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Today, Microsoft Teams is more than just a tool for productivity and collaboration in the modern workforce. Quickly, it becomes a complete solution for the future of hybrid working, bringing together teams from all over the world. However, before you can rely on Teams as your ultimate “work center”, you must first make sure it’s secure enough to meet your company’s standards.
Microsoft Teams is built on the enterprise-grade cloud environments of Microsoft and Office 365. It also promises complete control and management of all data shared within channels and conversations with the Microsoft Teams instance owner. Messages are not scanned or retained by Microsoft, and data backup policies may be established by individual users.
But how far does Teams security really go?
Microsoft Teams security standards
First and foremost, Microsoft Teams enforces organization-wide and team-wide two-factor authentication methods and single sign-on through Active Directory. You can also rest assured that your data will always be encrypted at rest and in transit within Teams.
Files shared within a Teams instance are stored in SharePoint and backed up by SharePoint encryption, while notes in OneNote are backed up by OneNote encryption. Wiki tab content is also backed by SharePoint security. To improve internal security policies, Microsoft users can take advantage of a range of defensive features within Teams.
Microsoft Defender, for example, is available for Microsoft Teams to determine if content shared within channels is malicious in nature at a glance. If content is found to be malicious, you can set policies on how it is handled and removed from the ecosystem.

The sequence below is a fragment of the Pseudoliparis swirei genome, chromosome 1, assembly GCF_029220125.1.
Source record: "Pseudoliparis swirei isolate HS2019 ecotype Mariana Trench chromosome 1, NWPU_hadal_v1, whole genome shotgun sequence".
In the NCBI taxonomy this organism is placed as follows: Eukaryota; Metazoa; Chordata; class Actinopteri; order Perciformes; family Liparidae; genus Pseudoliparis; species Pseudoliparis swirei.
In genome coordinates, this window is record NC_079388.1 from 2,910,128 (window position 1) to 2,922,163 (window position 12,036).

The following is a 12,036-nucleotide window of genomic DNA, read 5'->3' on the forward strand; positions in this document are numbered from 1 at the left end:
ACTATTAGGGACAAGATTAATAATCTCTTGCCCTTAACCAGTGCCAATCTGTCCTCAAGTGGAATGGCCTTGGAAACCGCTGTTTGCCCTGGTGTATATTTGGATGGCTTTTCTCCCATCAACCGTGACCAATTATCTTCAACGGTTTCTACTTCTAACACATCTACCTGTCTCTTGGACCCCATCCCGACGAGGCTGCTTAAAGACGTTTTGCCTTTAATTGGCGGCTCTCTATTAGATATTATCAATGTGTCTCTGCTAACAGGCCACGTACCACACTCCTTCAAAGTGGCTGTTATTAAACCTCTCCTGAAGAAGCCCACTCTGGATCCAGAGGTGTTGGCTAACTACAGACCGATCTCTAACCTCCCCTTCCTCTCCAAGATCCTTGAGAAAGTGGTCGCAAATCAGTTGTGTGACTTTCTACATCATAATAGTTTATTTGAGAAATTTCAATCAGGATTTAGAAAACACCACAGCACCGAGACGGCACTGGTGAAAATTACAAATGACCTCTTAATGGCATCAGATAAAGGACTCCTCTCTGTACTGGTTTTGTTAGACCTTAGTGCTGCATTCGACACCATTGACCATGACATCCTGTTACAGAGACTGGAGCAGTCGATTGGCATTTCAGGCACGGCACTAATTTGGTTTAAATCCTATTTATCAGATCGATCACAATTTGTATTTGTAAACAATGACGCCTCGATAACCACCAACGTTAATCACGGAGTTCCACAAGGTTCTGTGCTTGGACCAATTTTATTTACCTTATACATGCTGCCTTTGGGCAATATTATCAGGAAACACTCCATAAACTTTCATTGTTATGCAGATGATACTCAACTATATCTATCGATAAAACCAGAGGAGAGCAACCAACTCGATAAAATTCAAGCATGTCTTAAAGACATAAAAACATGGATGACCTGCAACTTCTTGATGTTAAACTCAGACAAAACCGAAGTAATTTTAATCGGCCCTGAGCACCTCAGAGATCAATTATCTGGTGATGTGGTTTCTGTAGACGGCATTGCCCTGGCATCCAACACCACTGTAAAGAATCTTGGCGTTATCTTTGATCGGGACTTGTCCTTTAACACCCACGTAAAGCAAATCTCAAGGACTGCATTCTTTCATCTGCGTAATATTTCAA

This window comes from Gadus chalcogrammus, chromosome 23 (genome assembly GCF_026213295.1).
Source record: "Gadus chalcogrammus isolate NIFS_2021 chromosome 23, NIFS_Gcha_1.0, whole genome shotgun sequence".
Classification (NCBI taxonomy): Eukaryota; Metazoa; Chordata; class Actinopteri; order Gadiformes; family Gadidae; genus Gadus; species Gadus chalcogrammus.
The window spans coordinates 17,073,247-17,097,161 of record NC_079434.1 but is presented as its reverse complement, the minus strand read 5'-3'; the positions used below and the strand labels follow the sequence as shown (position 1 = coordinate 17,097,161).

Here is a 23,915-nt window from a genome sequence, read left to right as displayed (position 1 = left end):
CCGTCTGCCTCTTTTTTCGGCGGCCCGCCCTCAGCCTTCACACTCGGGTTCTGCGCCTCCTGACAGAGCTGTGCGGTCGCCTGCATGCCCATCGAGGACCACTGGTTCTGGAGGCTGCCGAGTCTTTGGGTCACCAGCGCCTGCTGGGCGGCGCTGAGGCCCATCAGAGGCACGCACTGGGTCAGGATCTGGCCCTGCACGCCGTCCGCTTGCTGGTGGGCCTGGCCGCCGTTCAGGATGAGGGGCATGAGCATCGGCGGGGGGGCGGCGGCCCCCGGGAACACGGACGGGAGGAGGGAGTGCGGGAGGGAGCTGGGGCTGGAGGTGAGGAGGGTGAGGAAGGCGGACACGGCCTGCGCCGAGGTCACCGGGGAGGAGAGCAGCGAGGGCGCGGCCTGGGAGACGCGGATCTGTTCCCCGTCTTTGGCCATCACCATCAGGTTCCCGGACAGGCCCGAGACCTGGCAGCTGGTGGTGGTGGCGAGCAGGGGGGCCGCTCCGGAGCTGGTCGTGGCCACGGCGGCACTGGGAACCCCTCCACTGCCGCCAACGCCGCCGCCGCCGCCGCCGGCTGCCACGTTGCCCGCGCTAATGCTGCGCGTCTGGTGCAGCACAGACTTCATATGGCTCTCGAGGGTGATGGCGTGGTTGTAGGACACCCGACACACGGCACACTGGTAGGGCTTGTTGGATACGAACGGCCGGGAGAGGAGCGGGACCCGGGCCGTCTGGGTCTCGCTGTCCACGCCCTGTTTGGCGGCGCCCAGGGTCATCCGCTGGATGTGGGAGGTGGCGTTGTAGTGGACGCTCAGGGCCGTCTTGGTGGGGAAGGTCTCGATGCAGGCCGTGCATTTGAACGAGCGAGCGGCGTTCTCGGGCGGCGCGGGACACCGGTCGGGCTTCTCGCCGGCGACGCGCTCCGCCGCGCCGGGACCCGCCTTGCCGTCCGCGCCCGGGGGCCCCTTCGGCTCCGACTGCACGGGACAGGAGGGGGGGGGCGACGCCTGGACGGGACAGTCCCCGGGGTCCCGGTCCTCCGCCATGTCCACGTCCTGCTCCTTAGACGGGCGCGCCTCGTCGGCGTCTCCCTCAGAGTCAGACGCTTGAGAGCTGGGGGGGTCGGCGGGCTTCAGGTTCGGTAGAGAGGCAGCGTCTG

Defender also provides access to “safe links” in Teams, to help define which links users can reliably click when shared by other users. The “Safe Attachments” feature works the same way, scanning attachments for malicious attachments. You can enable this feature in your Teams admin portal and set policies to deal with dangerous attachments.
As a bonus, “Secure Store” within the Microsoft 365 Security Center gives users access to a centralized dashboard to monitor app, device, and identity security. Recommendations are available from Secure Score for Microsoft Teams administrators.
Conditional Access Policies and Compliance
Microsoft Teams aligns with other tools in the Microsoft ecosystem for basic productivity scenarios, such as calendars, meetings, and file sharing. Conditional Access policies can be set for these cloud apps that also apply to Microsoft Teams. Teams is supported separately as a cloud app in Azure Active Directory, but without SharePoint, Exchange, and Skype policies in place, it may be possible for users to access resources they shouldn’t have permission to .
Microsoft Teams offers a range of “compliance” features to help manage employee access and usage. The “Compliance Center” is packed with tools for communications compliance (like reporting inappropriate messages), eDiscovery, and audit log searches.